Date of Award
Open Access Thesis
Master of Public Health (MPH)
School of Public Health
Purpose: Improving adolescent health and educational attainment remain national priorities. However, major gaps remain in coordination of these efforts. Study objectives were to: (1) document associations between health assets and academic achievement, (2) examine cumulative effects of health assets on academic achievement, and (3) identify health assets most strongly associated with academic achievement.
Methods: Participants include 8th grade students attending 12 randomly selected schools (N=517, 75% of all eligible students). Data include physical measurements, student surveys, and school records, including standards-based assessment scores in literacy and mathematics. We assessed 20 health indicators covering three related domains of health as proposed by the Institute of Medicine: health conditions, functioning, and health potential. Health assets were measured in the Fall of 2014, preceding standardized testing which was conducted in the Spring of 2015.
Results: Students averaged 12 out of 20 possible health assets. Having more health assets was associated with greater likelihood of achieving goal on literacy and mathematics assessments (p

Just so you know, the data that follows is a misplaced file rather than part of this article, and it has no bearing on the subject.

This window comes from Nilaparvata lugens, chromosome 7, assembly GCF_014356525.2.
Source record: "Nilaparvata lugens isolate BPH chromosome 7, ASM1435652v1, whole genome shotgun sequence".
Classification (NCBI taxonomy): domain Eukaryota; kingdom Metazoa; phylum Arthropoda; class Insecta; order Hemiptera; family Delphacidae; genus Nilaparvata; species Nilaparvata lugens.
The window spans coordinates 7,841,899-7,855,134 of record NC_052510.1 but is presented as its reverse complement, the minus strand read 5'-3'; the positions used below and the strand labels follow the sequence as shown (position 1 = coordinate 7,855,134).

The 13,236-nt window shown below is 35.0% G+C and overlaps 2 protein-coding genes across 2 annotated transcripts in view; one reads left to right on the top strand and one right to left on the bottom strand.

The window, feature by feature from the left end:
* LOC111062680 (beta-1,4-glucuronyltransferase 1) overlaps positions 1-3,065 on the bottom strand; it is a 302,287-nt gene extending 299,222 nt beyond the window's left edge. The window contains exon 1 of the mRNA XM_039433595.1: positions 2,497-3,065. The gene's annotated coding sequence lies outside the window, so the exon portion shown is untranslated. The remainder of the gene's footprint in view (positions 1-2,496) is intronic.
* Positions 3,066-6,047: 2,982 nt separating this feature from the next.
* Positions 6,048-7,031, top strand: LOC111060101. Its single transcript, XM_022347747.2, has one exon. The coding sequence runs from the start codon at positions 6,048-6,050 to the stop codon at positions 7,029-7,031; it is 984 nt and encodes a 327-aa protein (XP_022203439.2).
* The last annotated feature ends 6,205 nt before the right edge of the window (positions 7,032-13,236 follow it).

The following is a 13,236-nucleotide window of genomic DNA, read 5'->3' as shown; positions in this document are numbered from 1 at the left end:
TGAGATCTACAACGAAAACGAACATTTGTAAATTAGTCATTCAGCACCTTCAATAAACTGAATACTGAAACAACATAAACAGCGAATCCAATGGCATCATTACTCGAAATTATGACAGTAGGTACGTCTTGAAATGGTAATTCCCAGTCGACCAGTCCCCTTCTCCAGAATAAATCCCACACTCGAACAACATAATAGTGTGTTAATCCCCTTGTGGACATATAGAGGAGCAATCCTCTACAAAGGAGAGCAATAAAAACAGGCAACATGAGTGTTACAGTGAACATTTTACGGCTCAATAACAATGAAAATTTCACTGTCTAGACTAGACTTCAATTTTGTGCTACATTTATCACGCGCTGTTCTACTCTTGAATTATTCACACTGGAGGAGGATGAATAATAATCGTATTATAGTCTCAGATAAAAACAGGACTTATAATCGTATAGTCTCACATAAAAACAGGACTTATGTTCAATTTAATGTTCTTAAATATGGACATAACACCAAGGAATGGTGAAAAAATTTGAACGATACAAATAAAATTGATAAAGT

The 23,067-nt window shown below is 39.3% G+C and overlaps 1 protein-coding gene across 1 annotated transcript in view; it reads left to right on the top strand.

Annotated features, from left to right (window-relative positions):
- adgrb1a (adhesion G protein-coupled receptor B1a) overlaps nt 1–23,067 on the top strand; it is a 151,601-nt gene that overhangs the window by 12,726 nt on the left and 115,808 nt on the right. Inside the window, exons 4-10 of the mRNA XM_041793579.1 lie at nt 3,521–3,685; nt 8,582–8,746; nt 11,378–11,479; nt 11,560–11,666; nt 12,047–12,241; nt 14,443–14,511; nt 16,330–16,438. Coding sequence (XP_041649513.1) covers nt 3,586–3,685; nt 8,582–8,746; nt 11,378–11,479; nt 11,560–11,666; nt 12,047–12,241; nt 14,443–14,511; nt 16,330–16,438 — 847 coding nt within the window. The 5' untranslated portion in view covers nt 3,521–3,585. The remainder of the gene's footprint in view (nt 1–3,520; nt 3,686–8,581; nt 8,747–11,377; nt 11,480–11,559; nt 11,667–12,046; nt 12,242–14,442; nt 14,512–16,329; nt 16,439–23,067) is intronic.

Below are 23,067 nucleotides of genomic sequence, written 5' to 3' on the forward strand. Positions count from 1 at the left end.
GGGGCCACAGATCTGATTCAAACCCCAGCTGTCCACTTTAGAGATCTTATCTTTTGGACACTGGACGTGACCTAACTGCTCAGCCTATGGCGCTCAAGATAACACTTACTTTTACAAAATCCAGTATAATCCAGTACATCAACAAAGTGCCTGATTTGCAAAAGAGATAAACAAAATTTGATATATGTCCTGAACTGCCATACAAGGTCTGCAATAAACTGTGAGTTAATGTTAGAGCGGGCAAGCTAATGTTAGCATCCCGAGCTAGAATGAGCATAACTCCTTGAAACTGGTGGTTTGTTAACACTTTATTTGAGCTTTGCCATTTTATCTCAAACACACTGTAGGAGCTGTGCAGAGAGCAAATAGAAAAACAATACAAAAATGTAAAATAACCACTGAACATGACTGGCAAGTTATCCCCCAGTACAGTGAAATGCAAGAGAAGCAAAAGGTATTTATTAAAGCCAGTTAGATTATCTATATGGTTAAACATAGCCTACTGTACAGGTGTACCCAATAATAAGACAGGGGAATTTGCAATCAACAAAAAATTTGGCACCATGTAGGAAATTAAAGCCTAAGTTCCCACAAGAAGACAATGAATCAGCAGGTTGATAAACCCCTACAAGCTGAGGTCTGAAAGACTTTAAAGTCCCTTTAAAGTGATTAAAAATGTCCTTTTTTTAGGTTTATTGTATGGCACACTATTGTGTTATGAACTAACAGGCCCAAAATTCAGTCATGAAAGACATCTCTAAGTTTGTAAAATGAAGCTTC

Conclusions: Health assets are associated with academic achievement among middle school students. Overall diet quality appears to be a prime candidate for intervention. Promoting health equity may contribute to closing the achievement gap.
Implications and Contribution: To date, limited research has examined the association between multiple health risk/protective factors and academic achievement. We found middle school students with more health assets are significantly more likely to achieve goal on standards-based literacy and mathematics assessments. Health promoting interventions may improve both health and academic outcomes.
Maver, Sarah Jane, "Health For Achievement: Greater Health Assets Associated With Better Standards-Based Assessment Scores Among Eighth Grade Students" (2016). Public Health Theses. 1190.
This Article is Open Access